How Arosa can help: Siblings with strong and opposing views can benefit from the objective family coaching offered by an experienced professional. A Life Care Manager works on behalf of the whole family. He or she will help your family have constructive conversations about your elderly parent’s needs, create a plan that addresses them, and ensure that it’s put into action.
6. Hospital discharge
When an elderly loved one is discharged from the hospital, families often feel unprepared. It can happen quickly, leaving all sorts of issues up in the air: What’s the best way to coordinate information from multiple doctors? How do I arrange for home care after discharge? How do I ensure my parent has all the resources they need, including equipment, supplies, and medications?
How Arosa can help: A safe transition home after a hospitalization requires attention to multiple tasks in a short period of time. A Life Care Manager can coach your family through the entire hospital discharge process step by step. He or she will help you communicate with doctors and make the right decisions while ensuring that all the right services and equipment—from home care and medical devices to transportation and follow-up appointments—are provided and take place on time.
7. Caregiver burnout
Taking care of an elderly loved one can stretch you to the limit. You may be neglecting your own self-care or falling behind on obligations with your children, spouse, employer or friends. On top of that, constant caregiving can warp your relationship with the elderly loved one you are helping. You may even be starting to feel resentful, angry, or depressed. This is normal. Caregiver burnout is real.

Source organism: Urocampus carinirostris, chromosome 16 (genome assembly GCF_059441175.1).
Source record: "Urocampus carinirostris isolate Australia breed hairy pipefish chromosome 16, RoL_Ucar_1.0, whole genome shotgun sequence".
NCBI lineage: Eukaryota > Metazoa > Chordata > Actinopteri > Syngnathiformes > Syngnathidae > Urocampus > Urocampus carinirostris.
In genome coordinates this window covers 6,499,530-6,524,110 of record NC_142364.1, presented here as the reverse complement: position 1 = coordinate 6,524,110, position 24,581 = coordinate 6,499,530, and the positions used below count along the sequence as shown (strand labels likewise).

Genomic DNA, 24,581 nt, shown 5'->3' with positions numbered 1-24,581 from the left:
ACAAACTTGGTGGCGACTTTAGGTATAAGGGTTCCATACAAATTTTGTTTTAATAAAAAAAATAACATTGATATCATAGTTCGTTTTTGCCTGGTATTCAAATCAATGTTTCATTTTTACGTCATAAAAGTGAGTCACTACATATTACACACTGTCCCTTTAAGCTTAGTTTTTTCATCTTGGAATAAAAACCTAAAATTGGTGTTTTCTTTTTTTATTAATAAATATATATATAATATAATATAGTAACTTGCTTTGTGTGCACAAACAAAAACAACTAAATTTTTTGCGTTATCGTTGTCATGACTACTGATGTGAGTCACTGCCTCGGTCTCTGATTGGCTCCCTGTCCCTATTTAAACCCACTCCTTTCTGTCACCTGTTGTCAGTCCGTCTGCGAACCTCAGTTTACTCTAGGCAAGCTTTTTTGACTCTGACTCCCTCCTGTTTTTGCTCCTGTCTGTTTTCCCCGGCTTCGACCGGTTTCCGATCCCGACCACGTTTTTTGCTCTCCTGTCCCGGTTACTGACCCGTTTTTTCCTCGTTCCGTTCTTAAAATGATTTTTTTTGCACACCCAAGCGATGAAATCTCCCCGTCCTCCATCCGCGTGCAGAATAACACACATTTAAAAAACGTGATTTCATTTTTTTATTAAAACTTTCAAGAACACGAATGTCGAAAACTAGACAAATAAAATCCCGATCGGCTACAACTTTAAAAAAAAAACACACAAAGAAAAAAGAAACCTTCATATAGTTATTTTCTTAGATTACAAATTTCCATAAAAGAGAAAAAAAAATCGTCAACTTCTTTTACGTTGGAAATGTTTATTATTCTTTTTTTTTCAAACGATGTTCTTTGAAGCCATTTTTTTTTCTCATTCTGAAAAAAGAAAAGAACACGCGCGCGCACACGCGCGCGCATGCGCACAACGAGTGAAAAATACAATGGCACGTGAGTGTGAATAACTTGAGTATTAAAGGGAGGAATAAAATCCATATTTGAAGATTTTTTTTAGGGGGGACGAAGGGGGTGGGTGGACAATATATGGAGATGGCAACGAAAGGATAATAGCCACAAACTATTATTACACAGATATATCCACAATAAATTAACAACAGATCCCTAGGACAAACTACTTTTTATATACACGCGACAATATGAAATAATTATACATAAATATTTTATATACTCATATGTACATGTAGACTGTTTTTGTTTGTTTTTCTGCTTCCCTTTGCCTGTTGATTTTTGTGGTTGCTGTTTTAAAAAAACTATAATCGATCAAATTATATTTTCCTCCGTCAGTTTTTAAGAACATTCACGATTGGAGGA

How Arosa can help: Having the support of a Life Care Manager allows you to reclaim the relationship you had with your parent before you became their caregiver. A Life Care Manager will give you respite you need by providing home visits, regular communications, accompaniment to medical appointments, caregiver supervision, and much more.
8. A new medical diagnosis
A new medical diagnosis for your elderly parent can leave you feeling as though your world has been turned upside down. What does the diagnosis mean, exactly? How will it impact my parent? How will it impact me? Will I be able to arrange and oversee all the services and resources my parent needs?
How Arosa can help: A Life Care Manager has the training, expertise, and compassion to help your family cope. They can take on as much, or as little, of the new responsibilities a diagnosis brings as you would like, and can coordinate care to help you re-establish a sense of stability.
9. Moving to new location
Today’s seniors have many living options, ranging from at-home to assisted living communities and nursing home facilities. Do you know which one is best-suited to your elderly parent’s needs? And once a decision is made, how will you manage the logistics a move entails and ensure your loved one is settling in well while receiving the very best care?
How Arosa can help: A Life Care Manager with broad experience in this area will help by carrying out a thorough assessment of your loved one’s home care preferences and needs. He or she will walk you through the options, explaining the details of each one, and guide you in making the best decision. Thanks to the Life Care Manager’s objectivity and years of expertise, you will gain clarity and peace of mind
10. Resistance to care
It may be crystal clear to you that your elderly parent needs care. Your parent, however, may be extremely resistant to accepting any kind of help. Could your parent be in denial? Are they worried about losing control? Are they upset about the way aging is changing their life? The answer to all of these questions is likely “yes,” complicating the process of getting your parent the help they need.
How Arosa can help: Every situation is unique. Sometimes it takes an objective care professional to understand the root of a senior’s concerns, work through them, and find a constructive solution. A Life Care Manager can help your elderly parent sort through their care options in a positive, non-threatening manner so that they accept the help they need.